(edited by redsoxnation on 7.12.04 2132)


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Since: 28.1.02
From: Louisville, KY

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#17 Posted on | Instant Rating: 5.91
    Originally posted by redsoxnation
    The funny thing about what would happen if they were to get their Supreme Court: If that Supreme Court were to take the strict constructionist viewpoint of the FCC should someone challenge it in a lawsuit, the proper ruling would be the Federal Communications Commission is unconstitutional. From a strict constructionist viewpoint, control of the airwaves is not promulgated within the Constitution at any point, and if any governmental control were to occur, it would have to be in the hands of the states per the 10th amendment


A constructionist justice might rule that regulation of the airwaves is covered under Article 1, Section 8, Clause 8, and that the airwave need to be regulated and promoted according to the "useful arts", so then the congress could mandate an FCC to perform such duties.

They might also rule that an FCC is allowed to be mandated by the congress by Art 1, section 8, clause 3. This clause allows the congress to regulate interstate commerce. This seems a likely guide for broadcast television and redio since it is impossible to keep signals withing a given state and since a single broadcast concerns the several states, and since commerce is occuring, then it seems this article would provide for a regulation os said commerce, and the FCC.

So, I think an outright rejection of the FCC on Amendment 10 means is unlikely, although possible.



Now, is it ok for me yell THEATRE! in a crowded fire?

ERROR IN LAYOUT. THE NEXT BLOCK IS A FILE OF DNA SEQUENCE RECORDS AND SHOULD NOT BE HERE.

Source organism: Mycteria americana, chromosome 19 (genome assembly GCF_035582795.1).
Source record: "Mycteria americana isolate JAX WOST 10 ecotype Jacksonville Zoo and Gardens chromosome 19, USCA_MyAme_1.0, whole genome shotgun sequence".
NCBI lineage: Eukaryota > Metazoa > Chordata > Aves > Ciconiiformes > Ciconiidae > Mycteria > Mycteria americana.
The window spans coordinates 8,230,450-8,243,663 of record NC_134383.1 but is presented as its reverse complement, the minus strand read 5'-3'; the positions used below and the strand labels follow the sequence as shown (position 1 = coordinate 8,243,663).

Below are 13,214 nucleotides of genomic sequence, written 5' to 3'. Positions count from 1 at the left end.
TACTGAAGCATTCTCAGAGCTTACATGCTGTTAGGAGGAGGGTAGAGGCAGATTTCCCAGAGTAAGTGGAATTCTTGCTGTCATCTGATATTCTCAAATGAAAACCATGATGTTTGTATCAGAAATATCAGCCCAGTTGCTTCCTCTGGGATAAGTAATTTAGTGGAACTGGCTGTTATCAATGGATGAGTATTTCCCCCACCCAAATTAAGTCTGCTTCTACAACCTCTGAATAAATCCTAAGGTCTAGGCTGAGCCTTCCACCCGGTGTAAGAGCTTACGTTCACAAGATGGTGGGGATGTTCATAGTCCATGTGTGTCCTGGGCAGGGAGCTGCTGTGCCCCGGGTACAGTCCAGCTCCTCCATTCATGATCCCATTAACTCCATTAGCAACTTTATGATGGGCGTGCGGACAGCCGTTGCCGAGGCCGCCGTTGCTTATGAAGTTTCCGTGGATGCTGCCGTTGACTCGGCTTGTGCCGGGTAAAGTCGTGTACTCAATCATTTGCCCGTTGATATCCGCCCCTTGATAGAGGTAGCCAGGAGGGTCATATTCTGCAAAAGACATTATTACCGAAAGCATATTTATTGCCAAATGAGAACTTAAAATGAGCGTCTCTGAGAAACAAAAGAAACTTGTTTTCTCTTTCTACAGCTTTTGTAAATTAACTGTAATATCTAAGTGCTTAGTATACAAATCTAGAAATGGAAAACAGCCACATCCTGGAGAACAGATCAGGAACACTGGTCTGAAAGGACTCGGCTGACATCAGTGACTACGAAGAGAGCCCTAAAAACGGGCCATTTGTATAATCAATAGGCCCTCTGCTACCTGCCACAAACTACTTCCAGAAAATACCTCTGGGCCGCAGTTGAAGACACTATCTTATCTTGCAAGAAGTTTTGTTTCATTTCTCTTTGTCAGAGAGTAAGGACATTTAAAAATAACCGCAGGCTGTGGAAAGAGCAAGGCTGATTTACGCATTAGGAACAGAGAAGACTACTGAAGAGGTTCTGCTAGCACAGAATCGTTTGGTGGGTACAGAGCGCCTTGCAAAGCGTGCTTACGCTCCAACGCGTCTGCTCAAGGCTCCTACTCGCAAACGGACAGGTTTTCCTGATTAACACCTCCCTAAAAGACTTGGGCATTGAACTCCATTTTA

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Since: 6.1.02
From: Brooklyn, NY

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#18 Posted on | Instant Rating: 6.14
They might also rule that an FCC is allowed to be mandated by the congress by Art 1, section 8, clause 3. This clause allows the congress to regulate interstate commerce.

"Strict Constructionist" basically means "against the commerce clause" which is what the liberal courts used to exert federal authority over everything. Almost every issue in America can be related to Interstate Commerce somehow. When the "judicial activist" courts wanted to make a change for whatever reason, they usually invoked this clause somehow as justification.

I find it the absolute height of irony that you're advocating using the commerce clause to advance a conservative activist agenda. Just goes to show you all the fancy theories and justifications for stuff are generally all just so much bullshit.



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AWArulz
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Since: 28.1.02
From: Louisville, KY

Since last post: 8 days
Last activity: 8 days
#19 Posted on | Instant Rating: 5.91
    Originally posted by MoeGates
    I find it the absolute height of irony that you're advocating using the commerce clause to advance a conservative activist agenda. Just goes to show you all the fancy theories and justifications for stuff are generally all just so much bull****.